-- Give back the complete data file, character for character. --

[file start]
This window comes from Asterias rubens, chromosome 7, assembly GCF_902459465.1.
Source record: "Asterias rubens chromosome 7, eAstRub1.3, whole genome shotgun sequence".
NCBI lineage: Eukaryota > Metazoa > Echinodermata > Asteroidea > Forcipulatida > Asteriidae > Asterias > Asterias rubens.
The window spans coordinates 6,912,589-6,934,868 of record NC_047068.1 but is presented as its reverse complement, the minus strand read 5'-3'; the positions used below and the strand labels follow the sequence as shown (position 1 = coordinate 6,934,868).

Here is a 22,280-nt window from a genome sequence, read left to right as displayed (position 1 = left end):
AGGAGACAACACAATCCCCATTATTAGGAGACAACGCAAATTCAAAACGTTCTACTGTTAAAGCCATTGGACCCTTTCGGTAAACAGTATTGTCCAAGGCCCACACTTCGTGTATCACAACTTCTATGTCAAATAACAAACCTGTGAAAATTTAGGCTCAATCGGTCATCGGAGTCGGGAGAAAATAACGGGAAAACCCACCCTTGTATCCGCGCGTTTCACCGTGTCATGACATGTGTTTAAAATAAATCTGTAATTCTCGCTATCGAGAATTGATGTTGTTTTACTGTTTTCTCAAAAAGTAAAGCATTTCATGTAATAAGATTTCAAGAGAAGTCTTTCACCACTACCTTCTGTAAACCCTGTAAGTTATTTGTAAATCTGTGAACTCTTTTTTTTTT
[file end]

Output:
This window comes from Asterias rubens, chromosome 7, assembly GCF_902459465.1.
Source record: "Asterias rubens chromosome 7, eAstRub1.3, whole genome shotgun sequence".
NCBI lineage: Eukaryota > Metazoa > Echinodermata > Asteroidea > Forcipulatida > Asteriidae > Asterias > Asterias rubens.
The window spans coordinates 6,912,589-6,934,868 of record NC_047068.1 but is presented as its reverse complement, the minus strand read 5'-3'; the positions used below and the strand labels follow the sequence as shown (position 1 = coordinate 6,934,868).

Here is a 22,280-nt window from a genome sequence, read left to right as displayed (position 1 = left end):
AGGAGACAACACAATCCCCATTATTAGGAGACAACGCAAATTCAAAACGTTCTACTGTTAAAGCCATTGGACCCTTTCGGTAAACAGTATTGTCCAAGGCCCACACTTCGTGTATCACAACTTCTATGTCAAATAACAAACCTGTGAAAATTTAGGCTCAATCGGTCATCGGAGTCGGGAGAAAATAACGGGAAAACCCACCCTTGTATCCGCGCGTTTCACCGTGTCATGACATGTGTTTAAAATAAATCTGTAATTCTCGCTATCGAGAATTGATGTTGTTTTACTGTTTTCTCAAAAAGTAAAGCATTTCATGTAATAAGATTTCAAGAGAAGTCTTTCACCACTACCTTCTGTAAACCCTGTAAGTTATTTGTAAATCTGTGAACTCTTTTTTTTTT